The Chernobyl nuclear incident began when a reactor exploded killing dozens almost immediately. Tens of thousands of people were exposed to hazardous radiation from the disaster. While the fires have long been put out, approximately 1,000 square miles surrounding the site are still too hazardous for human occupation, and is expected to remain so for several centuries.
A disaster on the scale of Chernobyl can be hard to wrap your head around, but here are five books that might help.
Chernobyl: The History of a Nuclear Catastrophe
by Serhii Plokhy
Chernobyl: The History of a Nuclear Catastrophe promises to be a comprehensive look at the disaster in all of its aspects, and will likely be a great place to begin for any reader struggling to understand what happened and why it did. The book won’t be available on shelves for a couple of weeks (release date: May 15), but anyone with an interest in the subject should probably make plans to pick it up.
by Frederik Pohl
Sometimes it’s easier to understand the facts when they’re presented in a familiar narrative format, especially if reading traditional science books just isn’t your thing. Frederik Pohl’s Chernobyl is a fact-based account of the disaster as told from the inside. While this is a work of fiction, qetting the facts straight was important for Pohl. Chernobyl was written with the cooperation of those involved with the incident, and the characters he created are based on real people.
Voices from Chernobyl
by Svetlana Alexievich
Another way to understand the Chernobyl incident is through the words of the people it most affected. In her book Voices from Chernobyl, Ukrainian newspaper journalist Svetlana Alexievich interviewed the people on the frontlines of the disaster: emergency workers, technicians, clean-up crews, and of course, the innocent citizens who just happened to be in the wrong place at the wrong time. Presented as monologues, these are testaments of heroism, horror, and lives irreparably shattered by the unthinkable.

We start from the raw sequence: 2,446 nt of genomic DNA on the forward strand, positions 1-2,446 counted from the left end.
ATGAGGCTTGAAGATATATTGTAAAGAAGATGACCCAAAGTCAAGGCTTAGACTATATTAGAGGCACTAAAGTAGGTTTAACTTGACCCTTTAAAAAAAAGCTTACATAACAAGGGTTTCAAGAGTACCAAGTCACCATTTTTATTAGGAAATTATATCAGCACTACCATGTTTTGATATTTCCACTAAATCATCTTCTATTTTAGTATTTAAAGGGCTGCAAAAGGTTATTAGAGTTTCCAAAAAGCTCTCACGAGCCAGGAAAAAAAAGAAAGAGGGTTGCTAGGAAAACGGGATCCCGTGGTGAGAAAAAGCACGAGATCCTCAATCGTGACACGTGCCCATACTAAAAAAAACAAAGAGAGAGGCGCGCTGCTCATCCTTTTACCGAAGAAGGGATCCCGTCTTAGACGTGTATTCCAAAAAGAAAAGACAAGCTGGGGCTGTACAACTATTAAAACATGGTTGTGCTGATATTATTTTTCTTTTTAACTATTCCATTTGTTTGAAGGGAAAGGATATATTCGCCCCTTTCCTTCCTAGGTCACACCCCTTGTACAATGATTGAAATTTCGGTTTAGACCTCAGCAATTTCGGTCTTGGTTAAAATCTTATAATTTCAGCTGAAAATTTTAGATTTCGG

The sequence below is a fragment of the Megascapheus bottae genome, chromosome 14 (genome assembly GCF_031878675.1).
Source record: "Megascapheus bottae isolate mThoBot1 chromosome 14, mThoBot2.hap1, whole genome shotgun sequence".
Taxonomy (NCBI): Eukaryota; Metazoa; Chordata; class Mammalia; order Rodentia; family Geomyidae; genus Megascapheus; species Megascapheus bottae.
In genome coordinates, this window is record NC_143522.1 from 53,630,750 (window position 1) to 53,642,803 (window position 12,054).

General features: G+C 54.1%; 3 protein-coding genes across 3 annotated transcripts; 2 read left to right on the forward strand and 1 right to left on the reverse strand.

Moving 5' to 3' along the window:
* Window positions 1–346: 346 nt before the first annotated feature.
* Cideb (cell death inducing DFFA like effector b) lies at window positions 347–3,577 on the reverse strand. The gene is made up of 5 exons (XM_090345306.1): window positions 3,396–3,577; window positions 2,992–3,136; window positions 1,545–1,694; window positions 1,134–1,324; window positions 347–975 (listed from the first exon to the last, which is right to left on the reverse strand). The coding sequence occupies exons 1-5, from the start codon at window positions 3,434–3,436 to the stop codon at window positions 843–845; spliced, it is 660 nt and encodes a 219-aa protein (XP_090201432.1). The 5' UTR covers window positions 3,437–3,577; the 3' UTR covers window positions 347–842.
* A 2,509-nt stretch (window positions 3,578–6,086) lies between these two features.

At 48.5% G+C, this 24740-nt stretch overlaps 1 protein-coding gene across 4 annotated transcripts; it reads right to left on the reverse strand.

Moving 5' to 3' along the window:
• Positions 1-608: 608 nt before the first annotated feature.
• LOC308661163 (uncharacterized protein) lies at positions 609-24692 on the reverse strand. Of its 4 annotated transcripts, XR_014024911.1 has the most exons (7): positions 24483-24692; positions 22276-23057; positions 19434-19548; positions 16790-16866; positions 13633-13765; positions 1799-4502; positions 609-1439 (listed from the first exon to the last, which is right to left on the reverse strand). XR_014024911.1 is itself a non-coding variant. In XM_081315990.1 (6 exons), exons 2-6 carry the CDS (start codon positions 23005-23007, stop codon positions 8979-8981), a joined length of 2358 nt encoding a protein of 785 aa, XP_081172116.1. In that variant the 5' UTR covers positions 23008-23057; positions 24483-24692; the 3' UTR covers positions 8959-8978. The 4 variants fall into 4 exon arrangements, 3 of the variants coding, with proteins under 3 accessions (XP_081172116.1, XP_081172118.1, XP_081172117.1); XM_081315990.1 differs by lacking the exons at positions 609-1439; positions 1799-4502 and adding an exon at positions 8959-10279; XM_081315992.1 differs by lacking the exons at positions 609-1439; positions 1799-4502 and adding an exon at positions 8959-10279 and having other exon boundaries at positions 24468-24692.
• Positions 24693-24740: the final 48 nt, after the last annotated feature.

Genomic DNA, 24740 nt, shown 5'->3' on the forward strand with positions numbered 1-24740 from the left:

The Long Shadow of Chernobyl
by Gerd Ludwig
Maybe you’re more of a visual person. It is a cliche that a picture is worth a thousand words, but like many cliches, there’s a good bit of truth to it. National Geographic photographer Gerd Ludwig’s photo essay book The Long Shadow of Chernobyl communicates the devastation in ways where mere words fall short. Drawn from photos taken during nine trips to the exclusion zone over a period of 20 years, The Long Shadow of Chernobyl is a haunting look at a world in ruin.
Wolves Eat Dogs
by Martin Cruz Smith
Fiction offers another opportunity to understand Chernobyl and its impact on human lives and the environment surrounding the disaster site. In Martin Cruz Smith’s Wolves Eat Dogs, Detective Arkady Renko travels to the Chernobyl Exclusion Zone in search of a murderer. He discovers a no man’s land of wild animals and shadowy ruins populated by scavengers, criminals, and scientists. Smith exaggerates conditions in the Zone for the purpose of establishing a mood in the story, but there’s more than a grain of truth in his descriptions.